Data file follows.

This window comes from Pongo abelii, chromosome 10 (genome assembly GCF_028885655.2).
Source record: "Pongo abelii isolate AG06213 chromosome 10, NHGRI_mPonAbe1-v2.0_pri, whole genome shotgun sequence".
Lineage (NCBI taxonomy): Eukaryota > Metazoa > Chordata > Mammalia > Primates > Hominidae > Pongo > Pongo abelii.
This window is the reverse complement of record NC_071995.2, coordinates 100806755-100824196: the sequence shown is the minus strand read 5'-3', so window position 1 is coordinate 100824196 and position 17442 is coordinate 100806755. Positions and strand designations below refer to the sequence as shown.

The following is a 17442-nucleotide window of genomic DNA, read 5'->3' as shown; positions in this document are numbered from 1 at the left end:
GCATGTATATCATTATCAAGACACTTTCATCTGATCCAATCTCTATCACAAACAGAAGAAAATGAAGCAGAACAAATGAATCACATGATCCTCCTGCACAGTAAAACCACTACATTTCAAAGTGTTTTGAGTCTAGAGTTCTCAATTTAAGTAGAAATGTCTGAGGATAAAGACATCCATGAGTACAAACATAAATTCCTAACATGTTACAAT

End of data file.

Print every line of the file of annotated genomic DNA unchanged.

This window comes from Pongo abelii, chromosome 10 (genome assembly GCF_028885655.2).
Source record: "Pongo abelii isolate AG06213 chromosome 10, NHGRI_mPonAbe1-v2.0_pri, whole genome shotgun sequence".
Lineage (NCBI taxonomy): Eukaryota > Metazoa > Chordata > Mammalia > Primates > Hominidae > Pongo > Pongo abelii.
This window is the reverse complement of record NC_071995.2, coordinates 100806755-100824196: the sequence shown is the minus strand read 5'-3', so window position 1 is coordinate 100824196 and position 17442 is coordinate 100806755. Positions and strand designations below refer to the sequence as shown.

The following is a 17442-nucleotide window of genomic DNA, read 5'->3' as shown; positions in this document are numbered from 1 at the left end:
GCATGTATATCATTATCAAGACACTTTCATCTGATCCAATCTCTATCACAAACAGAAGAAAATGAAGCAGAACAAATGAATCACATGATCCTCCTGCACAGTAAAACCACTACATTTCAAAGTGTTTTGAGTCTAGAGTTCTCAATTTAAGTAGAAATGTCTGAGGATAAAGACATCCATGAGTACAAACATAAATTCCTAACATGTTACAAT